How I got through my ‘big stuff’.

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This is one of the hardest blog posts I think I have ever written. I am writing it as I want to explain to you the absolute value of being part of a community who cares, understands and ‘gets it’.

So 18 months ago I lost a friend. She passed away after a 6 year on off battle with cancer.

She was a ‘mum friend’ a friend I had made when attending antenatal classes when I was pregnant with Joseph, my first son.

Together we had shared the ups and downs, the highs and lows of learning how to be a parent, of how to take the rough with the smooth.

When she phoned me to tell me she had been diagnosed with breast cancer for the first time I was devastated. I remember putting my foot in it and saying the wrong thing so many times as I was scared, anxious and frightened for her.

This was the real world and in that moment I realised that we are not immortal.

So I was there for her, her daughter and her husband as she went through treatment, watched her hair full out and generally faced the hardest journey I had ever watched anyone face.

I was so full of admiration for her strength, her tenacity and her absolute focus that she would get better. And she did, twice. Then the third time it took so much out of her, she kept fighting, kept holding on but eventually I lost my beautiful, courageous, loving friend.

I have never ‘lost’ anyone so involved in my life before. Other than grandparents as a child who we used to see but not frequently so I was not prepared to experience the big gaping hole that was left in my daily life.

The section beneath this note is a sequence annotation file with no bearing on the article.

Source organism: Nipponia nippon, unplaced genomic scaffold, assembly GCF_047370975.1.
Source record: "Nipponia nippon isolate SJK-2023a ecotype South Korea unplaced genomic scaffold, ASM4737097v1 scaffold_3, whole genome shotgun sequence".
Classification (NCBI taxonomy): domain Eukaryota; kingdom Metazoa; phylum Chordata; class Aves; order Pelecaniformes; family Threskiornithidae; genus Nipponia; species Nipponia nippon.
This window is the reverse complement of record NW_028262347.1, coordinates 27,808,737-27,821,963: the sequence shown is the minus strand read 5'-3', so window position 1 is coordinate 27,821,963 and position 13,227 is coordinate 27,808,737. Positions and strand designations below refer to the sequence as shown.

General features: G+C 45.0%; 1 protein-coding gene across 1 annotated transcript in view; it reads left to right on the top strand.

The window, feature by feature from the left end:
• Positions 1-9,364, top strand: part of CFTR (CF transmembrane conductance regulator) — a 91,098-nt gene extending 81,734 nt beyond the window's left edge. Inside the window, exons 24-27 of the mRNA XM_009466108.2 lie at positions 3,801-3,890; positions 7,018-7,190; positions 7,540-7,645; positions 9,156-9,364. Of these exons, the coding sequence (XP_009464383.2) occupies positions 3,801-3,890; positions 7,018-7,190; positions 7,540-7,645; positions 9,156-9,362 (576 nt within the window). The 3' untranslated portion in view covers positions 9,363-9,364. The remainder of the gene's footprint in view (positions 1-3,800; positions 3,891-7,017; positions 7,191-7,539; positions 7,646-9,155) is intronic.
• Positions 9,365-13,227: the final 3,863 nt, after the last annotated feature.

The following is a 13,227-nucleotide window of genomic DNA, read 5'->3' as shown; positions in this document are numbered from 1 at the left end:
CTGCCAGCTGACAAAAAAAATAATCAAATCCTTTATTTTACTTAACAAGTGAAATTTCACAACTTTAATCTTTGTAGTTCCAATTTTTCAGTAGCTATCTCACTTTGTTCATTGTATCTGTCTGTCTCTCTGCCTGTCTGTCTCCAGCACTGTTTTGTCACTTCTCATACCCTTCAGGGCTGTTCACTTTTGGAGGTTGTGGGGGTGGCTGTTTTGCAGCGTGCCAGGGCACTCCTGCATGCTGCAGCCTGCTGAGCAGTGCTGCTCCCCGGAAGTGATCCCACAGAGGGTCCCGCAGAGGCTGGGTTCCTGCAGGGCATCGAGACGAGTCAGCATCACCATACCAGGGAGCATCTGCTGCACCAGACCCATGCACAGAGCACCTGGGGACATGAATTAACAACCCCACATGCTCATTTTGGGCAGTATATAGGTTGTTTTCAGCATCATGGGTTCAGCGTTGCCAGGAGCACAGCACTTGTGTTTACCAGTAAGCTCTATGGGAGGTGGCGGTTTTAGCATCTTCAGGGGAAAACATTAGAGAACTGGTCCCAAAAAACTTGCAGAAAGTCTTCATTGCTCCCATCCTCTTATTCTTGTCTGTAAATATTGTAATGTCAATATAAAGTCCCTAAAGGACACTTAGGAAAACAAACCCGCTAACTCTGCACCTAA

Her daughter and my son are also really good friends and my lovely boy wanted to be there for his friend, to help her and be the best person he could be for her. She was and still is an amazing little girl.

My husband is also good friends with her husband, so we all were, and still are really connected and in my mind, always will be.

But there was this grief, this absolute sense of loss that I found so hard to deal with.

At first friends were part of this journey, people who had known and loved my friend like I had.

But what I came to realise was that people deal with grief and bereavement very very differently.  And eventually I could not find the words to say I was still not okay, I still struggled with missing my friend as I worried that I was bothering these people who didn’t want to be reminded of their own grief, let alone mine.

Don’t get me wrong, there were people who I could speak to, met up with, talked and shared memories with, but as mum life is, these meet ups were sporadic and I was dealing with this grief every single day.

As part of my business I had completed a number of online programs and was familiar with being part of ‘Facebook Groups’ which built communities of like minded people.  However, I always viewed them from a business perspective, never from the perspective of sharing something which was eating me up inside.

In my friends last weeks I was gripped with pain and fear. I just didn’t want her to suffer anymore but I wanted her to stay, to be the person I love and to be a mum to her daughter, the mum she so wanted to be.